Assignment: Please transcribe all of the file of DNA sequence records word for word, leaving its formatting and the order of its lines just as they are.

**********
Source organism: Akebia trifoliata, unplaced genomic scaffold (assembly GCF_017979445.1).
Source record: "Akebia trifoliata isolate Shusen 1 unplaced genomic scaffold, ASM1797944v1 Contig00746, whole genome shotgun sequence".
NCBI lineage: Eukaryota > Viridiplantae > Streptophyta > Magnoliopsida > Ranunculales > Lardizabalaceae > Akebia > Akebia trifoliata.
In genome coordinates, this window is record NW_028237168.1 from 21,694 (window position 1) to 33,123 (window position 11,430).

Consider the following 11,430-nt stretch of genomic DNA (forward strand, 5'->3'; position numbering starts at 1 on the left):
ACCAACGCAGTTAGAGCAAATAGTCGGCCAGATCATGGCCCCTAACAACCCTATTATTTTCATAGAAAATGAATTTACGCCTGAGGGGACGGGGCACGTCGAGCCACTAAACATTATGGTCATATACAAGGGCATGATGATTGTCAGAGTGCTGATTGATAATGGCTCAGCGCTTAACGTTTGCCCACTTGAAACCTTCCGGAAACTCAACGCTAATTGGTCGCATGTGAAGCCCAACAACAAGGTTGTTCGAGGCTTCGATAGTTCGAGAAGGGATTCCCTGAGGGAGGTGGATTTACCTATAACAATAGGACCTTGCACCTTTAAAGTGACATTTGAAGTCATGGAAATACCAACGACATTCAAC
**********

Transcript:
Source organism: Akebia trifoliata, unplaced genomic scaffold (assembly GCF_017979445.1).
Source record: "Akebia trifoliata isolate Shusen 1 unplaced genomic scaffold, ASM1797944v1 Contig00746, whole genome shotgun sequence".
NCBI lineage: Eukaryota > Viridiplantae > Streptophyta > Magnoliopsida > Ranunculales > Lardizabalaceae > Akebia > Akebia trifoliata.
In genome coordinates, this window is record NW_028237168.1 from 21,694 (window position 1) to 33,123 (window position 11,430).

Consider the following 11,430-nt stretch of genomic DNA (forward strand, 5'->3'; position numbering starts at 1 on the left):
ACCAACGCAGTTAGAGCAAATAGTCGGCCAGATCATGGCCCCTAACAACCCTATTATTTTCATAGAAAATGAATTTACGCCTGAGGGGACGGGGCACGTCGAGCCACTAAACATTATGGTCATATACAAGGGCATGATGATTGTCAGAGTGCTGATTGATAATGGCTCAGCGCTTAACGTTTGCCCACTTGAAACCTTCCGGAAACTCAACGCTAATTGGTCGCATGTGAAGCCCAACAACAAGGTTGTTCGAGGCTTCGATAGTTCGAGAAGGGATTCCCTGAGGGAGGTGGATTTACCTATAACAATAGGACCTTGCACCTTTAAAGTGACATTTGAAGTCATGGAAATACCAACGACATTCAAC